A deal which will bring up to 200 new jobs to Longbridge is close to being clinched by the site's owner St Modwen.
A so-far unidentified company is negotiating to use the Cofton Centre distribution complex at the former MG Rover works.
It would be the first of the developments which St Modwen said would eventually lead to more jobs than the 6,000 employed when the car maker ceased production in April last year.
Interest from composite vehicle part maker EPM Technology to bring some production to Longbridge has since floundered.
Chairman Anthony Glossop said the latest deal - which will be sealed in the next six weeks - was part of gathering momentum to redevelop Longbridge.
He said: "This is putting some reality onto our plans to create 10,000 jobs on the site in the next few years. By this time next year there will 750 to 800 jobs. People will see it not as just a piece of land, but something starting to happen.
"It will develop a momentum of its own. There is nothing worse than a lonely site."
Last week work began on the new buildings which will make up the Longbridge technology park, while Mr Glossop said he was pleased someone was agreeing to occupy one of the existing buildings on the site.
Mr Glossop said he was optimistic Rover's owner - Nanjing Automobile, which signed a 33-year lease in February - would stay beyond its six month get out clause which expires in August.
He said: "They are doing all the right things that you would expect someone to do if they were staying. Their behaviour is of a stayer rather than a leaver.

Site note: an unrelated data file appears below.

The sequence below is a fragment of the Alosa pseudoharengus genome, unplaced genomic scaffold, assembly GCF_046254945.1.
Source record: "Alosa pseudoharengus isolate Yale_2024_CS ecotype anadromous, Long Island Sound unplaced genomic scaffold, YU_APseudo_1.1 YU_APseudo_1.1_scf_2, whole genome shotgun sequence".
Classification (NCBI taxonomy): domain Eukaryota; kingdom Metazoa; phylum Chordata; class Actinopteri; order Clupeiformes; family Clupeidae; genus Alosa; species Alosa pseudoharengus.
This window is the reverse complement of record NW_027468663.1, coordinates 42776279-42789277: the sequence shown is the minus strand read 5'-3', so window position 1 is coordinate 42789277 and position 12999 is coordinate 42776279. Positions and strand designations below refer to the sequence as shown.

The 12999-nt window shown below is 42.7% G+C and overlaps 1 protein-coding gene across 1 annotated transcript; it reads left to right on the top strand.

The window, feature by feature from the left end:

"I am optimistic they will stay beyond August."
St Modwen, which employs 50 people at its base at Quinton Business Park, is continuing to grow at a rate that will see it double in size within the next five years, the company revealed yesterday.
The firm posted an 11 per cent rise in first-half pretax profit driven by a 13 per cent increase in property disposals, and said it expected a strong second half.
Twenty-six property disposals were completed in the period with four projects contributing profits of over £1 million.
Net rental income, again including St Modwen's share of joint ventures, declined by 18 per cent from £21.2 million to £17.3 million which the group said it expected as it reflected the sales made last year and the reduced income from Longbridge.
St Modwen said pretax profit for the six months to the end of May was £43.9 million, compared to £39.6 million the year before, while revenue increased from £55.5 million to £64.6 million.
The group said its net asset value (NAV) per share, a key performance gauge for property firms, had increased by 20 per cent since May 2005 to 289.4 pence.
St. Modwen said it remained on course to grow in line with its long-term financial objective of doubling NAV every five years as investment and residential land markets remained strong.
The group said it had made net acquisitions of 220 acres in the first half and now held 7,150 acres, 4,900 of which are able to be developed.
Mr Glossop said: "These are a solid set of results. They are smack in line with what people expected and we are quite pleased."